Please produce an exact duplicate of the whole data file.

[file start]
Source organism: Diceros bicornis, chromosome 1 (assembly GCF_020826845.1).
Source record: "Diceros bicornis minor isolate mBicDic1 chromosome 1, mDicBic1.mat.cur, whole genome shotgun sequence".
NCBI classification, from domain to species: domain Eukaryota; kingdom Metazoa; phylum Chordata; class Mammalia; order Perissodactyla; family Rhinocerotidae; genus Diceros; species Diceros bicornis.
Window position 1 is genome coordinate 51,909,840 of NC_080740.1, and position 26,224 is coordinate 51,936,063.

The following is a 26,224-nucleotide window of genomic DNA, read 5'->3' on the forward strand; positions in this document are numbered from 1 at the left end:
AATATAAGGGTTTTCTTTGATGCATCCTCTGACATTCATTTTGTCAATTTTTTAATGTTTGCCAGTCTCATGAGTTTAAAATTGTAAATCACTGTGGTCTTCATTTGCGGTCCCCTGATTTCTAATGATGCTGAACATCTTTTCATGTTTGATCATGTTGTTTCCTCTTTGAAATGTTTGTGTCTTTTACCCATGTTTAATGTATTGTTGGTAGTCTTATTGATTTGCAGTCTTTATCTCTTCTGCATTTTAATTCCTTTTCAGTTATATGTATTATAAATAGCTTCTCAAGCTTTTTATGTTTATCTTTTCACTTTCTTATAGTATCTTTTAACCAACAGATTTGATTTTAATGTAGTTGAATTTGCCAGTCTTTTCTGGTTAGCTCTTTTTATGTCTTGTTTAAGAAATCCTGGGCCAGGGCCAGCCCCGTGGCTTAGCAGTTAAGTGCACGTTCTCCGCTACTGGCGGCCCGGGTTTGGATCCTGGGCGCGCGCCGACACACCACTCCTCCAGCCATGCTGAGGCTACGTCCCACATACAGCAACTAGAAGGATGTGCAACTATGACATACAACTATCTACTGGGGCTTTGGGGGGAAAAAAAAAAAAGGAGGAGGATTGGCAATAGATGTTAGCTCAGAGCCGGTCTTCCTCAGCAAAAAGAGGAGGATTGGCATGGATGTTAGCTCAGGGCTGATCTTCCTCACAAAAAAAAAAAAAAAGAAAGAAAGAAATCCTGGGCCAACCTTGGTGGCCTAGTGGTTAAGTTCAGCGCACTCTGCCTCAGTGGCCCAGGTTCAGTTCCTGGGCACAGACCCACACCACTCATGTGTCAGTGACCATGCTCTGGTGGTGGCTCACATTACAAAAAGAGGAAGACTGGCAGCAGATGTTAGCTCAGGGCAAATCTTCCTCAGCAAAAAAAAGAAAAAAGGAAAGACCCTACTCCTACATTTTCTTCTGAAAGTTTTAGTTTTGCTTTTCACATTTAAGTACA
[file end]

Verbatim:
Source organism: Diceros bicornis, chromosome 1 (assembly GCF_020826845.1).
Source record: "Diceros bicornis minor isolate mBicDic1 chromosome 1, mDicBic1.mat.cur, whole genome shotgun sequence".
NCBI classification, from domain to species: domain Eukaryota; kingdom Metazoa; phylum Chordata; class Mammalia; order Perissodactyla; family Rhinocerotidae; genus Diceros; species Diceros bicornis.
Window position 1 is genome coordinate 51,909,840 of NC_080740.1, and position 26,224 is coordinate 51,936,063.

The following is a 26,224-nucleotide window of genomic DNA, read 5'->3' on the forward strand; positions in this document are numbered from 1 at the left end:
AATATAAGGGTTTTCTTTGATGCATCCTCTGACATTCATTTTGTCAATTTTTTAATGTTTGCCAGTCTCATGAGTTTAAAATTGTAAATCACTGTGGTCTTCATTTGCGGTCCCCTGATTTCTAATGATGCTGAACATCTTTTCATGTTTGATCATGTTGTTTCCTCTTTGAAATGTTTGTGTCTTTTACCCATGTTTAATGTATTGTTGGTAGTCTTATTGATTTGCAGTCTTTATCTCTTCTGCATTTTAATTCCTTTTCAGTTATATGTATTATAAATAGCTTCTCAAGCTTTTTATGTTTATCTTTTCACTTTCTTATAGTATCTTTTAACCAACAGATTTGATTTTAATGTAGTTGAATTTGCCAGTCTTTTCTGGTTAGCTCTTTTTATGTCTTGTTTAAGAAATCCTGGGCCAGGGCCAGCCCCGTGGCTTAGCAGTTAAGTGCACGTTCTCCGCTACTGGCGGCCCGGGTTTGGATCCTGGGCGCGCGCCGACACACCACTCCTCCAGCCATGCTGAGGCTACGTCCCACATACAGCAACTAGAAGGATGTGCAACTATGACATACAACTATCTACTGGGGCTTTGGGGGGAAAAAAAAAAAAGGAGGAGGATTGGCAATAGATGTTAGCTCAGAGCCGGTCTTCCTCAGCAAAAAGAGGAGGATTGGCATGGATGTTAGCTCAGGGCTGATCTTCCTCACAAAAAAAAAAAAAAAGAAAGAAAGAAATCCTGGGCCAACCTTGGTGGCCTAGTGGTTAAGTTCAGCGCACTCTGCCTCAGTGGCCCAGGTTCAGTTCCTGGGCACAGACCCACACCACTCATGTGTCAGTGACCATGCTCTGGTGGTGGCTCACATTACAAAAAGAGGAAGACTGGCAGCAGATGTTAGCTCAGGGCAAATCTTCCTCAGCAAAAAAAAGAAAAAAGGAAAGACCCTACTCCTACATTTTCTTCTGAAAGTTTTAGTTTTGCTTTTCACATTTAAGTACA